Down the ways a bit was Fort Frederica. In 1736, James Oglethorpe came to to protect the southern boundary of his new colony of Georgia from the Spanish in Florida.  Colonists from England, Scotland, and the Germanic states came to Georgia to support this endeavor. 

Frederica in 1740
Named for Frederick Louis, the Prince of Wales (1702-1754), Frederica was a military outpost consisting of a fort and town.  By 1743, nearly 1,000 people lived at Frederica. The town enjoyed a relative measure of prosperity owing to the crown's dispensation, but it was a prosperity that was built on military outlays. For Frederica, the peace treaty that Great Britain and Spain signed in 1748 sounded its death knell. No longer needed to guard against Spanish attack, the garrison was withdrawn and disbanded.

The effect was similar to base closings today. The local economy collapsed and as many as half the town's people left to seek their fortunes elsewhere. Those that remained continued to call Frederica home until 1758.  Very little remains today.  Archaeologists have been able to dig up some artifacts, and with old maps, and some ruins of some of the town's foundations, note who lived where.  The only remains of the fort is  a bit of the Magazine and a small section of the Barracks.  

Afterward we drove on to see Christ Church, Frederica, built in 1736.  Christ Church is one of the oldest churches in Georgia and was founded on St. Simons Island nearly 70 years after the island was first settled by English colonists and set in tall, mossy grass under towering oak trees.  As I walked around the church, I found an old, lovely cemetery off to the side.  As I kept walking, I noticed it kept going, and going...all around to the back, much larger than I had suspected!  So peaceful, these sites under the massive trees and flowering bushes...

As we walked backed to the car, I noticed a path leading into the forest across the street, so I went to take a look.  A small sign read that it lead to the Wesley Memorial and I followed it.  When we got there, a clearing had been made and a large (18') Celtic Cross had been erected with a plaque honoring the Reverends John and Charles Wesley.  The Wesley's had come over with Gen. Oglethorpe and founded the Methodist Church. The area was quite lovely with plants and flowers...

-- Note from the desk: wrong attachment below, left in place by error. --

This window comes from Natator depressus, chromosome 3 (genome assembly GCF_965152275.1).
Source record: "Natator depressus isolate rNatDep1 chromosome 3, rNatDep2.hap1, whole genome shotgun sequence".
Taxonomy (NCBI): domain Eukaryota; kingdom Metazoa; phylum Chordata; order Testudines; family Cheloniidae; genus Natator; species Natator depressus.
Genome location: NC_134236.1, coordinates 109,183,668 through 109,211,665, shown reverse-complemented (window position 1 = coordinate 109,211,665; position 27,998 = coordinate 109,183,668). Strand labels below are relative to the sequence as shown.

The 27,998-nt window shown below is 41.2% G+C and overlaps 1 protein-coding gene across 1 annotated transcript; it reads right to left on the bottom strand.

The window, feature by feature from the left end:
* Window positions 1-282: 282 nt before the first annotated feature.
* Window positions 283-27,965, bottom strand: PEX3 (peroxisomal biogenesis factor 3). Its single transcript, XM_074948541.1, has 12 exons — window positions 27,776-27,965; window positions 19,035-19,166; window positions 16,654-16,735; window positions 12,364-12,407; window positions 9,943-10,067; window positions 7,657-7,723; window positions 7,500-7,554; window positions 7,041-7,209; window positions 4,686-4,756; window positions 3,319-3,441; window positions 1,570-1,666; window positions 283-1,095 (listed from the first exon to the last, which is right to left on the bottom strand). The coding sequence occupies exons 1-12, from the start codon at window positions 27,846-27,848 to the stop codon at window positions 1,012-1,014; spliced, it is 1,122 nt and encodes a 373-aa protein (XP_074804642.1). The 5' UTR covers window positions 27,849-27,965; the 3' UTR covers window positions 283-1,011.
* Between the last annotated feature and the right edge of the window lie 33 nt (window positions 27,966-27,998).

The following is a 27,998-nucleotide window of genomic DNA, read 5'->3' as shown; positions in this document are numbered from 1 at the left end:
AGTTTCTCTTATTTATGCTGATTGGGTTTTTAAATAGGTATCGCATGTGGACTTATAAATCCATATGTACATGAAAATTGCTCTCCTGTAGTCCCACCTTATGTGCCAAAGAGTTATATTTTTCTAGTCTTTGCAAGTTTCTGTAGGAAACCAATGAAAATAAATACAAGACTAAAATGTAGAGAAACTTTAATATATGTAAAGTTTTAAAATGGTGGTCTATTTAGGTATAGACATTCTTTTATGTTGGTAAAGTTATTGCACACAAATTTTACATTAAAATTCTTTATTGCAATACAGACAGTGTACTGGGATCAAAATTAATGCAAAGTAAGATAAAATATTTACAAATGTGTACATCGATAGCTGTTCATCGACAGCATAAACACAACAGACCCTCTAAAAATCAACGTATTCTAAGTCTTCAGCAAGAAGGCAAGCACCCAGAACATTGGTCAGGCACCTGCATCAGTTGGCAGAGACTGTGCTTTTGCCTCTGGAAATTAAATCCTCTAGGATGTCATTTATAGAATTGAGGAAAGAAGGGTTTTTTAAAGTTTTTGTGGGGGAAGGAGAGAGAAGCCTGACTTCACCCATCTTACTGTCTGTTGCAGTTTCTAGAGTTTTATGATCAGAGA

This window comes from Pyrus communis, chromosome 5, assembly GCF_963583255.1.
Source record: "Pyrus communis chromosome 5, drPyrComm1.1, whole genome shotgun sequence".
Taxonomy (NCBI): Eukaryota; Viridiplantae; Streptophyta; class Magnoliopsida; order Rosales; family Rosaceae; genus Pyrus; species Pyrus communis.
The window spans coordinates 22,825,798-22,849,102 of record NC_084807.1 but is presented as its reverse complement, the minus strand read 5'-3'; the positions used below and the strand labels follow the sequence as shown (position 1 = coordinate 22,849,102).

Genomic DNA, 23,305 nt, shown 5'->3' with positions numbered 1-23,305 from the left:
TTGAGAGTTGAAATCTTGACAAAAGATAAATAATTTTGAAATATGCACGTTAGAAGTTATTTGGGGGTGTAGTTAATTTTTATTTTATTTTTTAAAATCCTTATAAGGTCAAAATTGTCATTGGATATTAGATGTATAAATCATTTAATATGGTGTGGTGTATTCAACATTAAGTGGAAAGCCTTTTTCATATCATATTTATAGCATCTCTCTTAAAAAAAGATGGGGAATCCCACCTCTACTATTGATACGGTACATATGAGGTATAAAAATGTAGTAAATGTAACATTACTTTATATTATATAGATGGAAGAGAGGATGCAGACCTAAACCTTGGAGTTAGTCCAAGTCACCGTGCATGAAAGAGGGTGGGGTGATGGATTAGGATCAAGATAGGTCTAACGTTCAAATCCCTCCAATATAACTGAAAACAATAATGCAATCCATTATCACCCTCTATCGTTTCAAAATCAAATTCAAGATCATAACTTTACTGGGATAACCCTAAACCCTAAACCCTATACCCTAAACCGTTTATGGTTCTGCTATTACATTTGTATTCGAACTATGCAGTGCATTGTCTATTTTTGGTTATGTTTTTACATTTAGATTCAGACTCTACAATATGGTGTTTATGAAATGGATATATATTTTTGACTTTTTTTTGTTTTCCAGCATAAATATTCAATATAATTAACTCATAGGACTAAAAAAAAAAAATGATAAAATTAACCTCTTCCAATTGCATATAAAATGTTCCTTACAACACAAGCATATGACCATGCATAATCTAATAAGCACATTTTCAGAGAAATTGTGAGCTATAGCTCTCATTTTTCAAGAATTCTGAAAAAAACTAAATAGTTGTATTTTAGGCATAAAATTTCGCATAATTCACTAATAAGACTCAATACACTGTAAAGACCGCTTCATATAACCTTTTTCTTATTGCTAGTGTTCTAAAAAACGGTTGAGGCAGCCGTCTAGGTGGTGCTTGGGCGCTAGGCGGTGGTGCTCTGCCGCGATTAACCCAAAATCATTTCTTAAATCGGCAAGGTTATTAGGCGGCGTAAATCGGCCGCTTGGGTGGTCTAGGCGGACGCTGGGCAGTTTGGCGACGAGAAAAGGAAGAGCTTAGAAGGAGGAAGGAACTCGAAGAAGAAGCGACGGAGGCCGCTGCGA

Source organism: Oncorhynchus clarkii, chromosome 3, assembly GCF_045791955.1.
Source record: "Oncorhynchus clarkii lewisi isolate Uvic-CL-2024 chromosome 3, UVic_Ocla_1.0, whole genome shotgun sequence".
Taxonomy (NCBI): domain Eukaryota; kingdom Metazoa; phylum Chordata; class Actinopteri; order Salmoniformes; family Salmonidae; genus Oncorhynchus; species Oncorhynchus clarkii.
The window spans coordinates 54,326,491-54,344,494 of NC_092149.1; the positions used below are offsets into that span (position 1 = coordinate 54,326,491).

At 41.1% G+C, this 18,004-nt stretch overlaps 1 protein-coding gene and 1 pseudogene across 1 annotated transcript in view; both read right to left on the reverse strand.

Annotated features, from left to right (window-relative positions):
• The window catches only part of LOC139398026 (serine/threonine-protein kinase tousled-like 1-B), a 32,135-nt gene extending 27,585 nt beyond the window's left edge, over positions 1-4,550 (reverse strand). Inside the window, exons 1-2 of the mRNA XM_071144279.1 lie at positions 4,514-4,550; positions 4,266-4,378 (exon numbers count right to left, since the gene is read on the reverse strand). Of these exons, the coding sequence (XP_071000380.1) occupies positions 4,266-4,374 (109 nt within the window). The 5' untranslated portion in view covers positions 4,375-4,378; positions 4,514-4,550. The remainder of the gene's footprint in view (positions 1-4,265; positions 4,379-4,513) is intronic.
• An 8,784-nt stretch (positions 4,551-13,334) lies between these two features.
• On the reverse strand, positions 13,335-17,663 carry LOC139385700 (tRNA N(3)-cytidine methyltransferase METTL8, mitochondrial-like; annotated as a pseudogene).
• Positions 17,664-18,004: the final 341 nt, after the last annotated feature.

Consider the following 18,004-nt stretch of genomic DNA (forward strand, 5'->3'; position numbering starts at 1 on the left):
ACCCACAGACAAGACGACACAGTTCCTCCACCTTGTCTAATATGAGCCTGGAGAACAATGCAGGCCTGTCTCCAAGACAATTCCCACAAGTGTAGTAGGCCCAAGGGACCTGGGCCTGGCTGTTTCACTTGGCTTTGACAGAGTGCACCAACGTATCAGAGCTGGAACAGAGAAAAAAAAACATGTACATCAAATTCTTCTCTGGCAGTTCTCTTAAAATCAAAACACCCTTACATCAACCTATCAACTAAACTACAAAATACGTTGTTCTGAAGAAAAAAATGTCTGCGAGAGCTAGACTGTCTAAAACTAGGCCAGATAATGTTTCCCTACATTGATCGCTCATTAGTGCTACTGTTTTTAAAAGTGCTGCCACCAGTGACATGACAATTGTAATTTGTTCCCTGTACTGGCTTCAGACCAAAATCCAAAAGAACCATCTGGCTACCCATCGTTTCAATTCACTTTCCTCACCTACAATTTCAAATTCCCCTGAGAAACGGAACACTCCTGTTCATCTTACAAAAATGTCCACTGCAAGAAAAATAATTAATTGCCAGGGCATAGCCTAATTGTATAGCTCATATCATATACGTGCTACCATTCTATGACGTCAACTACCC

Our last drive was to see the Avenue of the Oaks.  T he area was known to house cotton and rice plantations from 1760 until the beginning of the Civil War. The Retreat Plantation was one of the most prosperous and was located on the southern tip of St. Simons Island. The Sea Island cotton grown at this antebellum plantation became famously known worldwide for its impressive quality.Anna Page King, who inherited the land in 1826, planted the famous Avenue of the Oaks. It is said that Anna grew such an abundance of flowers at Retreat Plantation that sailors nearing St. Simons Island could smell the flowers' fragrance before they saw the Island shores.

These 400 trees once led guests by buggy into her home, now a road drives around them (to narrow for cars) for viewing, and to enter a private golf course!  Still so beautiful after all these years!! 

Our last little stop was to see one of several "tree spirits"!  Legend has it, the images immortalize the countless sailors who lost their lives at sea aboard the mighty sailing ships that were once made from St. Simons Island oak. Their sad, sorrowful expressions seem to reflect the grieving appearance of the trees themselves with their drooping branches and moss.  The mystifying mermaid named Cora has lived in the seas of the Golden Isles for centuries. Cora is the protector of the island's loggerhead turtles, so it was only appropriate that she be the one we sought...and what a beauty she was!  That was a great way to end our visit to the island!  ;-)

Well that did it for the "beaches"...for now, anyway!  We are off to Savannah for the next four days and that will conclude our excursion of Georgia!  I had looked so forward to this trip, and when one puts "high expectations" on something, it's always a gamble...well, this one paid off!  Everything I had hoped for was met...great weather, wonderful sights, beautiful fun beaches, good campgrounds, and even marvelous seafood!  It was to early for the famous Georgia peaches, but I knew that.  Such fun, now we shall see what the Carolina's will have for us!  ;-)  

...on the road in Georgia,  Marie


Tuesday, May 18, 2021

Golden Isle of Georgia...beginning with St Marys!

Exploring the coast ((The Golden Isles) of Georgia has been a dream of mine for over four years now.  Something has always come up to prevent it...hurricanes to COVID!  But I was determined that this was the year, so beginning in March, I started making campground reservations for the month of May!  Everything I had been reading said that restrictions were lessening with the virus but with that, campgrounds were getting more and more crowded and harder to get into!  What a dilemma...but I was steadfast and able to book us into four nights at each area I wanted all along the coast!